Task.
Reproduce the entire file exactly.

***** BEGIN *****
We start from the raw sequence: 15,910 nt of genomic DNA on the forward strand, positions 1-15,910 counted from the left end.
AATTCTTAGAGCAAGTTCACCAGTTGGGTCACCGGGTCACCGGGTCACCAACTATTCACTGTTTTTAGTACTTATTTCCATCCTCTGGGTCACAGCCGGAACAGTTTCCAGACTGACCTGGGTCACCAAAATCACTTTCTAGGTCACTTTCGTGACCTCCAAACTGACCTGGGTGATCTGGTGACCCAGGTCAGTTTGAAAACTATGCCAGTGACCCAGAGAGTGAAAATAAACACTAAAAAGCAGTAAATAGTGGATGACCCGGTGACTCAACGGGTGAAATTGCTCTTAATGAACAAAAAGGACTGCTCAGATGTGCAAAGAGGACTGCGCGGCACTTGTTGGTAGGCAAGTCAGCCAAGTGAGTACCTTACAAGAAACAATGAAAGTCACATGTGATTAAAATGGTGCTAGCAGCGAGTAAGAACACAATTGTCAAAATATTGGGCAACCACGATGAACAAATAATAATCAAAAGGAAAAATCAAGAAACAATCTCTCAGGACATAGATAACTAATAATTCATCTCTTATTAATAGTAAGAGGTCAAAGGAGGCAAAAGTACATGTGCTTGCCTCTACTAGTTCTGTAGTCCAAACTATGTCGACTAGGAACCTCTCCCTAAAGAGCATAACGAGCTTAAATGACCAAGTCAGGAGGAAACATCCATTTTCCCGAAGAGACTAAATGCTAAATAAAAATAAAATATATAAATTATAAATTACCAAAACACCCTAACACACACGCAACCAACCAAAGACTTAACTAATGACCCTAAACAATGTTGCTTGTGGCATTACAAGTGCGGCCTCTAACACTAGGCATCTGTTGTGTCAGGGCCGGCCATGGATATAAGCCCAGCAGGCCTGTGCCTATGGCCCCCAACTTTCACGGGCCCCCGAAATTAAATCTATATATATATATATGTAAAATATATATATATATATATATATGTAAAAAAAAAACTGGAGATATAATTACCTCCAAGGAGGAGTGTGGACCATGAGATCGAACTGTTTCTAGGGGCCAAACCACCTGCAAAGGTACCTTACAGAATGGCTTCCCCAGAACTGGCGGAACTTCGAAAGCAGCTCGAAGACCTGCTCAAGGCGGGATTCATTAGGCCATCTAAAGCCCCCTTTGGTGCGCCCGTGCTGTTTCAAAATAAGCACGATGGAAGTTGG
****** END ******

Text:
We start from the raw sequence: 15,910 nt of genomic DNA on the forward strand, positions 1-15,910 counted from the left end.
AATTCTTAGAGCAAGTTCACCAGTTGGGTCACCGGGTCACCGGGTCACCAACTATTCACTGTTTTTAGTACTTATTTCCATCCTCTGGGTCACAGCCGGAACAGTTTCCAGACTGACCTGGGTCACCAAAATCACTTTCTAGGTCACTTTCGTGACCTCCAAACTGACCTGGGTGATCTGGTGACCCAGGTCAGTTTGAAAACTATGCCAGTGACCCAGAGAGTGAAAATAAACACTAAAAAGCAGTAAATAGTGGATGACCCGGTGACTCAACGGGTGAAATTGCTCTTAATGAACAAAAAGGACTGCTCAGATGTGCAAAGAGGACTGCGCGGCACTTGTTGGTAGGCAAGTCAGCCAAGTGAGTACCTTACAAGAAACAATGAAAGTCACATGTGATTAAAATGGTGCTAGCAGCGAGTAAGAACACAATTGTCAAAATATTGGGCAACCACGATGAACAAATAATAATCAAAAGGAAAAATCAAGAAACAATCTCTCAGGACATAGATAACTAATAATTCATCTCTTATTAATAGTAAGAGGTCAAAGGAGGCAAAAGTACATGTGCTTGCCTCTACTAGTTCTGTAGTCCAAACTATGTCGACTAGGAACCTCTCCCTAAAGAGCATAACGAGCTTAAATGACCAAGTCAGGAGGAAACATCCATTTTCCCGAAGAGACTAAATGCTAAATAAAAATAAAATATATAAATTATAAATTACCAAAACACCCTAACACACACGCAACCAACCAAAGACTTAACTAATGACCCTAAACAATGTTGCTTGTGGCATTACAAGTGCGGCCTCTAACACTAGGCATCTGTTGTGTCAGGGCCGGCCATGGATATAAGCCCAGCAGGCCTGTGCCTATGGCCCCCAACTTTCACGGGCCCCCGAAATTAAATCTATATATATATATATGTAAAATATATATATATATATATATATGTAAAAAAAAAACTGGAGATATAATTACCTCCAAGGAGGAGTGTGGACCATGAGATCGAACTGTTTCTAGGGGCCAAACCACCTGCAAAGGTACCTTACAGAATGGCTTCCCCAGAACTGGCGGAACTTCGAAAGCAGCTCGAAGACCTGCTCAAGGCGGGATTCATTAGGCCATCTAAAGCCCCCTTTGGTGCGCCCGTGCTGTTTCAAAATAAGCACGATGGAAGTTGG